TV’s fresh voices
How many writers can say they have written both for a primetime continuing drama and for the President of the United States?
Kayleigh Llewellyn can lay claim to both credits, having penned two episodes of Casualty and created a sketch, Asking For It, which was a collaboration with the White House for President Obama’s It’s On Us initiative to stamp out campus sexual assault.
Both on her own and with her regular writing partner, former Hot Shot Matthew Barry, Kayleigh is putting her stamp on TV comedy and drama, including an episode of Sky 1’s Stella and developments with Fiction Factory, Objective Productions and John Stanley Production.
Kayleigh is currently part of the small writing team on Roughcut TV’s BBC comedy Hospital People, headed by Matt Morgan, and is one of six film-makers selected for the 2016 BFI Flare mentorship programme for emerging LGBT voices in film and TV.
Abi Morgan, who is mentoring her, describes Kayleigh as “a fresh, exciting and unique voice, whose work captures the extraordinary in the ordinary, rich in comic potential and yet with a tender heart beating at the centre”.
Bad Wolf co-founder Julie Gardner, who is developing two of Kayleigh’s projects, says she has a “fearless spirit”. She adds: “Kayleigh has
a robust, distinct voice and writes authentic characters and situations often under-served on network TV, with flair, good humour and real team spirit.”
Born in a small Welsh working-class town and initially finding a job as a former production secretary on The Great British Bake Off, Roanne Bardsley got one step closer to her dream of being a writer when she was picked to attend a Hollyoaks storylining workshop in 2012.
Joining the team, and rising to become a senior storyliner, she has helped to generate more than 400 hours of the Channel 4 soap, writing her first episode in her free time last year. She has since gone on to write 13 episodes more after becoming a full-time writer on the show in January.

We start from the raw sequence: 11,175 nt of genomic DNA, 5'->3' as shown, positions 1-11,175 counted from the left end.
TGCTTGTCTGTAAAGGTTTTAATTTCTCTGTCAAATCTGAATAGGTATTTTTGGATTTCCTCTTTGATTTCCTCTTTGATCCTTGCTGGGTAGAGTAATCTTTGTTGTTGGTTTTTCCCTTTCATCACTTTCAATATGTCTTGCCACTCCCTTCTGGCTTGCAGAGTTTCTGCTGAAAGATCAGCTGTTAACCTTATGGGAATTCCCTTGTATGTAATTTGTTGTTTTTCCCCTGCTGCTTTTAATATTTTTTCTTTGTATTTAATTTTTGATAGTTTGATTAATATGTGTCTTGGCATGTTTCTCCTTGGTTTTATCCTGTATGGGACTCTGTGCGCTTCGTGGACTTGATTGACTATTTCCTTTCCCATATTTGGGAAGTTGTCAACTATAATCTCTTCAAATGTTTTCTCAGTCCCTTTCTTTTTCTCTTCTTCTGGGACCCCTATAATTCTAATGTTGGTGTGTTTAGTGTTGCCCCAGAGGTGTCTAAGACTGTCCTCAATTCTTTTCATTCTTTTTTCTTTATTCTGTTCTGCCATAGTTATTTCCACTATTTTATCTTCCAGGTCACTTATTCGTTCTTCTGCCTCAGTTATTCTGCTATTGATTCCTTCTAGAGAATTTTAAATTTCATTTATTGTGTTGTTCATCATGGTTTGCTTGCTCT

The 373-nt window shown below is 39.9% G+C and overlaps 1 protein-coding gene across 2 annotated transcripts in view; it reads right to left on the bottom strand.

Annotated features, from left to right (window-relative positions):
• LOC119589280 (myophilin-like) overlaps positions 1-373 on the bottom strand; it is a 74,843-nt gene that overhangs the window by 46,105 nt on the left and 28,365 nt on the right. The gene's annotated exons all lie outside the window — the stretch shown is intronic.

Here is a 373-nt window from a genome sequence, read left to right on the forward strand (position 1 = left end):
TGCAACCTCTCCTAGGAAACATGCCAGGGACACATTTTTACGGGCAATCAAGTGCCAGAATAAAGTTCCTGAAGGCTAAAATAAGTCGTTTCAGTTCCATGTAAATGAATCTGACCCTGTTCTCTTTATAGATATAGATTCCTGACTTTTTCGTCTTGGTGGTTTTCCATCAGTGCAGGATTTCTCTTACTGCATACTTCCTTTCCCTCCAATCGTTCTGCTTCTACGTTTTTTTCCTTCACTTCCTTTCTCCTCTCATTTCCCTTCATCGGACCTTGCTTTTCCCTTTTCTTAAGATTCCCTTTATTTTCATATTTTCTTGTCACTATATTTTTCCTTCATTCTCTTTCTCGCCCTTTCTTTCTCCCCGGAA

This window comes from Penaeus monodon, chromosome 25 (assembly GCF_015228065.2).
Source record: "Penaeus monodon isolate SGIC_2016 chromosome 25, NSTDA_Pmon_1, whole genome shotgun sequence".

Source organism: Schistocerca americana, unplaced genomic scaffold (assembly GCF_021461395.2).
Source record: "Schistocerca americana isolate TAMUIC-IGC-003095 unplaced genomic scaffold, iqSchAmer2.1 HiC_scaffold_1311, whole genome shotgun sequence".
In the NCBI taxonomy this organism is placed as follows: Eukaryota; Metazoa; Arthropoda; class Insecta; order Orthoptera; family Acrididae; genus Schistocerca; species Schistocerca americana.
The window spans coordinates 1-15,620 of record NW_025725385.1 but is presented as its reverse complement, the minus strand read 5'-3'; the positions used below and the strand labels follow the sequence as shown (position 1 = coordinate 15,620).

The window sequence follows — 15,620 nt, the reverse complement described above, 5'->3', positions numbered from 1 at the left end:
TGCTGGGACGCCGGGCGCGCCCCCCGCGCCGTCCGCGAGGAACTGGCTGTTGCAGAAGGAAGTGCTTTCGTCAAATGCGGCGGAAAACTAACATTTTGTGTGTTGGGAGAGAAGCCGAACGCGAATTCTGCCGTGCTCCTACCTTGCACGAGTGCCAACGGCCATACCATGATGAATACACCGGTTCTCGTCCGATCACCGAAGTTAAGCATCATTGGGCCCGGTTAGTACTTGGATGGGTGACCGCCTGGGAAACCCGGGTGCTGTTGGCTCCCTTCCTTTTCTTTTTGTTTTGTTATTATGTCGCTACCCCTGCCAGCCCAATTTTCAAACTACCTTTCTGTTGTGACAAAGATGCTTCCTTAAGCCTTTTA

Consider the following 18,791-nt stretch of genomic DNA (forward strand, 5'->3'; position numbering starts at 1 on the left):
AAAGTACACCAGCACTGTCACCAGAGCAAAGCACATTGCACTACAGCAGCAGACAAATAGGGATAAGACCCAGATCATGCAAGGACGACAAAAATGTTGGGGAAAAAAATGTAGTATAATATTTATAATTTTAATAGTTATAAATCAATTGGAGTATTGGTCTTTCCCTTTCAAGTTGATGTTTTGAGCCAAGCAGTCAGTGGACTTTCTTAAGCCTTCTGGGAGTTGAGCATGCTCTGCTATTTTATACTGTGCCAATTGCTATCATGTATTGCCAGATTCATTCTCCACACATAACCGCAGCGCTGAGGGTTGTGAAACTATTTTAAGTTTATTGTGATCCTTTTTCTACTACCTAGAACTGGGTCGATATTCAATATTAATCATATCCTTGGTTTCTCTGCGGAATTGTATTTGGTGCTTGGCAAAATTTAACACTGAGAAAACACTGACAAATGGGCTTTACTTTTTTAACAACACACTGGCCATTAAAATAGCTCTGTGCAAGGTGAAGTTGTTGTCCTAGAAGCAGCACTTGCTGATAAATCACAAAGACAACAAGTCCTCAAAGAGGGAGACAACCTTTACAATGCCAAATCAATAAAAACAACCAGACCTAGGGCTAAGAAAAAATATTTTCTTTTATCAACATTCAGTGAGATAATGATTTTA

She has won praise from the team for her versatility on storylines ranging from the intimate, emotional dialogue of Jade’s cancer diagnosis to pacey, plot-driven episodes such as the culmination of the ‘gloved hand’ story.
Executive producer Bryan Kirkwood sees Roanne as a future showrunner. “She has got to where she is through sheer grit and determination to a succeed and is a self-starter but also a team player who is generous towards other people’s ideas,” he says. “She clearly has an innate gift for writing dialogue, but what she has in abundance that sets her apart from other writers is her passion, enthusiasm and drive for perfection.”
“Two of the most exciting new talents in comedy” is BBC Studios head of comedy Chris Sussman’s verdict of school friends Kayode Ewumi and Tyrell Williams.
Shot around their neighbourhood, pulling in favours from friends and recent media graduates, their mockumentary #HoodDocumentary attracted more than 2 million hits. Co-written by the pair and starring Kayode in the lead role of delusional creative R.S. (Roll Safe, or Reece Simpson to his parents) and directed by Tyrell, the show was picked up for a BBC3 pilot.
“Kay and Ty have created a brilliantly funny and credible character and I’m sure that’s just the beginning of their journey,” says Sussman. “Smart and instinctive, they’re bound to have a big future ahead of them.”
Fudge Park Productions executive producer Phil Gilbert, who made the pilot with them, praises Kayode as a “funny-boned clown” and admires Tyrell’s “terrific directorial eye for detail”.
As comedy writers, he says, “they have an understanding of the craft that belies their years”. As for the future? “In 10 years, they’ll still be working together, with a few series and a film behind them, and will be about to board a flight to Los Angeles. Don’t forget me, guys.”
Troy; Stan Lee’s Lucky Man
Mika Watkins is making her mark on a huge range of dramas, from children’s shows to comedies, fantasy dramas and sweeping epics.
Getting her break two years ago as a development assistant at Left Bank Pictures, her potential as a writer was soon spotted. Securing a commission for her first original script, Origin, as a co-development with Chinese state-owned roadcaster CITVC convinced her to leave her development role and embrace being a writer full-time.
As well as her own projects – Bringing Back Bobby, in development with ITV Studios; Love And Let Die, which she’s working on for Kudos; and Objective Pictures comedy pilot Chwyrligwgan – Mika has become a valuable assets to writers’ rooms.
Among these are series two of Carnival Films’ Sky 1 series Stan Lee’s Lucky Man and an episode of Kudos’ blockbuster BBC1 period drama Troy.
“Mika has tremendous scope and ambition,” says Left Bank chief executive Andy Harries. “Her story ideas and characterisation are particularly strong and she has her eye on high-end, returnable and international series. She’ll be an A-list writer within 10 years.”